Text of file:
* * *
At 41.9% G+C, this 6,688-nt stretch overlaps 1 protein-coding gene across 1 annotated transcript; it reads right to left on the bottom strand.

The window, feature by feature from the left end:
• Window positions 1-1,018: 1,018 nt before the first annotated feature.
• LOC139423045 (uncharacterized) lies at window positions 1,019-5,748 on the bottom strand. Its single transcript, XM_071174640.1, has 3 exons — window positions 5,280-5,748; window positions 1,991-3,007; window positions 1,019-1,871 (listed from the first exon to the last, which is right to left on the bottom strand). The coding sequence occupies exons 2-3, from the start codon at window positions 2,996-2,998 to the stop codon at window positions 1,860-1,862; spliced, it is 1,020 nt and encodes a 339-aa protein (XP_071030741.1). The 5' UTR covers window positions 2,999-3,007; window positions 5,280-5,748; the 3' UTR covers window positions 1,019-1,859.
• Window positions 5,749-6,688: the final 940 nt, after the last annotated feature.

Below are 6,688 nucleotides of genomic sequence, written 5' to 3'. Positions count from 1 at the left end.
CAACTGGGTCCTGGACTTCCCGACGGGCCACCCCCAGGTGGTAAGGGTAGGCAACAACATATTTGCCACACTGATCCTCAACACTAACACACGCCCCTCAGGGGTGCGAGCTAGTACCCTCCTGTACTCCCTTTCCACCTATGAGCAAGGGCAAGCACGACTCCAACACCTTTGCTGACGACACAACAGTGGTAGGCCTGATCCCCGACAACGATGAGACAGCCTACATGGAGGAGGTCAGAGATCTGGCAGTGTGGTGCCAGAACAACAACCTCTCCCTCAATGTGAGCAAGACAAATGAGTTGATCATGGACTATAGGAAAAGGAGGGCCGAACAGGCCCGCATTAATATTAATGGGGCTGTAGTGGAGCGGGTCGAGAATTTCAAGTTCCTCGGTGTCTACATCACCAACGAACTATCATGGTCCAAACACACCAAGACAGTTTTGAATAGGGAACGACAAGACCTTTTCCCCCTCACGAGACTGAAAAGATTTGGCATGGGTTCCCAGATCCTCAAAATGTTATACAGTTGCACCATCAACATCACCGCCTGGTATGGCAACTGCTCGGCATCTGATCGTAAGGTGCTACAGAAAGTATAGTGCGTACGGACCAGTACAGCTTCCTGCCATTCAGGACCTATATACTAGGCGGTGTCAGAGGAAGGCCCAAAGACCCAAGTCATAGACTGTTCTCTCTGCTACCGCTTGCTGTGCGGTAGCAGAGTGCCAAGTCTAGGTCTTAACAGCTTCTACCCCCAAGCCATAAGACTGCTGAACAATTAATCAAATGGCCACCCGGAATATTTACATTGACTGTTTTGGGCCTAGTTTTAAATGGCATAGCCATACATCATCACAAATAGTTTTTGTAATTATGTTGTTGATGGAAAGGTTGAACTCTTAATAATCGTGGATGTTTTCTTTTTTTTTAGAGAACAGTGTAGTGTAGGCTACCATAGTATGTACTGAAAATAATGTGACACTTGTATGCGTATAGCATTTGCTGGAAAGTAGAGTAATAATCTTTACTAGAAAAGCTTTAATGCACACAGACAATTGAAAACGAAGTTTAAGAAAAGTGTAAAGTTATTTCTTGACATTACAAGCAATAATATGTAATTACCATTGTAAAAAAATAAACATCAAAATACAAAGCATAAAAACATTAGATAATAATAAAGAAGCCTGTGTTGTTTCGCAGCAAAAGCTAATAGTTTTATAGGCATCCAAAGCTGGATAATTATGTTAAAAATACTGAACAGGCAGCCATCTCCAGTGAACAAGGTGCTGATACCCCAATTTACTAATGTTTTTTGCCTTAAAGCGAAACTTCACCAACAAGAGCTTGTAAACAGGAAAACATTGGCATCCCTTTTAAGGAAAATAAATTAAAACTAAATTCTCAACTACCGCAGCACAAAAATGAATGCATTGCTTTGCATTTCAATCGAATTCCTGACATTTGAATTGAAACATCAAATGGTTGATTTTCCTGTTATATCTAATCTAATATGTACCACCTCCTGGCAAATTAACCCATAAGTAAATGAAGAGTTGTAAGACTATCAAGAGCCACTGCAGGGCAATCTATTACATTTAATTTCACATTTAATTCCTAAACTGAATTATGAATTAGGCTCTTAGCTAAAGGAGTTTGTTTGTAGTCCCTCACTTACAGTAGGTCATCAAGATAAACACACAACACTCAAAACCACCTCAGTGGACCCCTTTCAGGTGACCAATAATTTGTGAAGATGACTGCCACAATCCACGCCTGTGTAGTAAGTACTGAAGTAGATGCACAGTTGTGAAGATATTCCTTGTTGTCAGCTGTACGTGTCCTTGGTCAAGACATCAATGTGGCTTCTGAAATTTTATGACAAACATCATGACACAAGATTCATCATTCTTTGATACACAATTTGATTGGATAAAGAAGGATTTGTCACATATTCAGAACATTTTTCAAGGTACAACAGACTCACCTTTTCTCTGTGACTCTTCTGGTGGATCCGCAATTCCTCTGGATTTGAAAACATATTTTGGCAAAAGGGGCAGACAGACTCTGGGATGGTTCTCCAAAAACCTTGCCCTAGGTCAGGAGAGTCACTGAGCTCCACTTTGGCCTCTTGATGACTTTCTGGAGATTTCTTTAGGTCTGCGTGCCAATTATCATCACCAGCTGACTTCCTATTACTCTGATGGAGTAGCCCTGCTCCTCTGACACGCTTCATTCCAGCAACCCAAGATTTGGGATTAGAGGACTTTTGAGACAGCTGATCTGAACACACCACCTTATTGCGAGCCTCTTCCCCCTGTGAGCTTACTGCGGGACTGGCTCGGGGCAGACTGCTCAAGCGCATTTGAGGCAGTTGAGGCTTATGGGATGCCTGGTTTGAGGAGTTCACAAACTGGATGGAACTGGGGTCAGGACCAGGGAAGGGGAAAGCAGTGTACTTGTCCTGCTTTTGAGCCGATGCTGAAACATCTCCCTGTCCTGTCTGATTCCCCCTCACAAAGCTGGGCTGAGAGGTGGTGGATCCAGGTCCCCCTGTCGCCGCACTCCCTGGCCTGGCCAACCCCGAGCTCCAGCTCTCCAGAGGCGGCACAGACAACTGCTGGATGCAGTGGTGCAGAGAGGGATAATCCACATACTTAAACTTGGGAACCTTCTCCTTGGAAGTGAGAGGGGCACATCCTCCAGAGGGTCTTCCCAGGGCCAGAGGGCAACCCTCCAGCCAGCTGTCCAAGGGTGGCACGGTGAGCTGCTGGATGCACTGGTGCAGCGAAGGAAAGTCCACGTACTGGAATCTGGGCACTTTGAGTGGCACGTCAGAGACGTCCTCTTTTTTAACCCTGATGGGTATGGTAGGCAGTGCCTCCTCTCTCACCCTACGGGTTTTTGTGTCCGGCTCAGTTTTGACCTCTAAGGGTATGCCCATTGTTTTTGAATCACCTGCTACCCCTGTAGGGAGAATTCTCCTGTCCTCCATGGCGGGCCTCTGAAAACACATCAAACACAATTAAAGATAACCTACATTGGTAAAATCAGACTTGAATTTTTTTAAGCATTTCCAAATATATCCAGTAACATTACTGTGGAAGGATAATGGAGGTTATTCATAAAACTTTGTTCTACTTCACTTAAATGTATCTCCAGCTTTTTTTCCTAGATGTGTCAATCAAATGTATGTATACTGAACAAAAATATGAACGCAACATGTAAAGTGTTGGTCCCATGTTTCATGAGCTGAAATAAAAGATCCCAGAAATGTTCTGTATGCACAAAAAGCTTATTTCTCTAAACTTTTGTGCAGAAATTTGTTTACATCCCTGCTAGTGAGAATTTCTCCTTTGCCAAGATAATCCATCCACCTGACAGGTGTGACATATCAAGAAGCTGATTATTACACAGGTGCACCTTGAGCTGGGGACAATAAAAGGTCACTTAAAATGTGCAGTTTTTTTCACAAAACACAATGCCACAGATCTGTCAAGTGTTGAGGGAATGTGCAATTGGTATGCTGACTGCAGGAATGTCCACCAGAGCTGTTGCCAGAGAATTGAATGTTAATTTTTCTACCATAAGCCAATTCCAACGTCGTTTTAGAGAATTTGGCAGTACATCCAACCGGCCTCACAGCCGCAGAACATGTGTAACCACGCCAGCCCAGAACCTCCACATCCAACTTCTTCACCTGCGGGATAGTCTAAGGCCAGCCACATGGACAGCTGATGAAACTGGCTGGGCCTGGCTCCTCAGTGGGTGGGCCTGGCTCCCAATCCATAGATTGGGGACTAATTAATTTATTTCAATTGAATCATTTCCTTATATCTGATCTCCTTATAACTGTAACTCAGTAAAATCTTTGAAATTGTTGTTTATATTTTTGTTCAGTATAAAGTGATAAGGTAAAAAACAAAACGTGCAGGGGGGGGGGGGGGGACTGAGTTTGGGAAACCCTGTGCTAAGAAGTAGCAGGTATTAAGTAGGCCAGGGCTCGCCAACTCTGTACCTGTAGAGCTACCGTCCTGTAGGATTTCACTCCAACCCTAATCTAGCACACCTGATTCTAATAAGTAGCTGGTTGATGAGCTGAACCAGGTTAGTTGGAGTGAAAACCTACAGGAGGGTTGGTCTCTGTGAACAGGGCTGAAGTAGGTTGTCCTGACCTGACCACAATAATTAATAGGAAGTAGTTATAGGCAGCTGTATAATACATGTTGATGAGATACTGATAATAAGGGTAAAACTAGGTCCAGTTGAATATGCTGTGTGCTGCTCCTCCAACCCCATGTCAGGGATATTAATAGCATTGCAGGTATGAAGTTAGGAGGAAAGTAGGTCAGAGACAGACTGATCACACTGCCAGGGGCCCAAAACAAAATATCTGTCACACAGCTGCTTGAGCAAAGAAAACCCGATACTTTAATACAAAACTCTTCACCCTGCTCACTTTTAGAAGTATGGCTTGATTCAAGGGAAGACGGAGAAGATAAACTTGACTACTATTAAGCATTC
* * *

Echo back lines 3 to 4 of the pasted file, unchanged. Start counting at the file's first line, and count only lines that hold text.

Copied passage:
• Window positions 1-1,018: 1,018 nt before the first annotated feature.
• LOC139423045 (uncharacterized) lies at window positions 1,019-5,748 on the bottom strand. Its single transcript, XM_071174640.1, has 3 exons — window positions 5,280-5,748; window positions 1,991-3,007; window positions 1,019-1,871 (listed from the first exon to the last, which is right to left on the bottom strand). The coding sequence occupies exons 2-3, from the start codon at window positions 2,996-2,998 to the stop codon at window positions 1,860-1,862; spliced, it is 1,020 nt and encodes a 339-aa protein (XP_071030741.1). The 5' UTR covers window positions 2,999-3,007; window positions 5,280-5,748; the 3' UTR covers window positions 1,019-1,859.